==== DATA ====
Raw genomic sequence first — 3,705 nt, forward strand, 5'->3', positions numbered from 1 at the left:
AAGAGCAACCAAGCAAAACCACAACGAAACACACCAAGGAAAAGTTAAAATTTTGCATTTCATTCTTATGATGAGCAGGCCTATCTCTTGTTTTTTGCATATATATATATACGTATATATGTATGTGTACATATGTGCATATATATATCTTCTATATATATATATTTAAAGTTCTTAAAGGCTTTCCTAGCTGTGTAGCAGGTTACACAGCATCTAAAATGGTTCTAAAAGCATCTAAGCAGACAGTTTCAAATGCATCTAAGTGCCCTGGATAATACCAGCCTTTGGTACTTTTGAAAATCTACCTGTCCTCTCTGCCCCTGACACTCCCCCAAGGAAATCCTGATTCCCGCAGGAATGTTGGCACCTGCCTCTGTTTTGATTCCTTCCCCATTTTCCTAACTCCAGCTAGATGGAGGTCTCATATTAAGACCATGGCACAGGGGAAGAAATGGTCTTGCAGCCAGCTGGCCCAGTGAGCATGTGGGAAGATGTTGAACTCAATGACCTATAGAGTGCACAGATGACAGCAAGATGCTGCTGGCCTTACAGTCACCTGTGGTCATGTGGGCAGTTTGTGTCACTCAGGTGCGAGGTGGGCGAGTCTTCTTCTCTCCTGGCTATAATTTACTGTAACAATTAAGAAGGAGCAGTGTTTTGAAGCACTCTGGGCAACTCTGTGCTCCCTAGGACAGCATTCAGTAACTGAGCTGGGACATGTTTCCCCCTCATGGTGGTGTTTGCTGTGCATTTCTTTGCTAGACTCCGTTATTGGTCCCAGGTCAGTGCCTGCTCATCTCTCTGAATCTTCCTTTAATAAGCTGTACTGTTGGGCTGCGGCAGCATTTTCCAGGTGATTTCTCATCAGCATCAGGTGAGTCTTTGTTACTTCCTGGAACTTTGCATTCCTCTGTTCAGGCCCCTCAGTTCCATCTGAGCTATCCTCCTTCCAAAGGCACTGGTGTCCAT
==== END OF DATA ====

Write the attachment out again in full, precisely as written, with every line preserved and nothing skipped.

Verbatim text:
Raw genomic sequence first — 3,705 nt, forward strand, 5'->3', positions numbered from 1 at the left:
AAGAGCAACCAAGCAAAACCACAACGAAACACACCAAGGAAAAGTTAAAATTTTGCATTTCATTCTTATGATGAGCAGGCCTATCTCTTGTTTTTTGCATATATATATATACGTATATATGTATGTGTACATATGTGCATATATATATCTTCTATATATATATATTTAAAGTTCTTAAAGGCTTTCCTAGCTGTGTAGCAGGTTACACAGCATCTAAAATGGTTCTAAAAGCATCTAAGCAGACAGTTTCAAATGCATCTAAGTGCCCTGGATAATACCAGCCTTTGGTACTTTTGAAAATCTACCTGTCCTCTCTGCCCCTGACACTCCCCCAAGGAAATCCTGATTCCCGCAGGAATGTTGGCACCTGCCTCTGTTTTGATTCCTTCCCCATTTTCCTAACTCCAGCTAGATGGAGGTCTCATATTAAGACCATGGCACAGGGGAAGAAATGGTCTTGCAGCCAGCTGGCCCAGTGAGCATGTGGGAAGATGTTGAACTCAATGACCTATAGAGTGCACAGATGACAGCAAGATGCTGCTGGCCTTACAGTCACCTGTGGTCATGTGGGCAGTTTGTGTCACTCAGGTGCGAGGTGGGCGAGTCTTCTTCTCTCCTGGCTATAATTTACTGTAACAATTAAGAAGGAGCAGTGTTTTGAAGCACTCTGGGCAACTCTGTGCTCCCTAGGACAGCATTCAGTAACTGAGCTGGGACATGTTTCCCCCTCATGGTGGTGTTTGCTGTGCATTTCTTTGCTAGACTCCGTTATTGGTCCCAGGTCAGTGCCTGCTCATCTCTCTGAATCTTCCTTTAATAAGCTGTACTGTTGGGCTGCGGCAGCATTTTCCAGGTGATTTCTCATCAGCATCAGGTGAGTCTTTGTTACTTCCTGGAACTTTGCATTCCTCTGTTCAGGCCCCTCAGTTCCATCTGAGCTATCCTCCTTCCAAAGGCACTGGTGTCCAT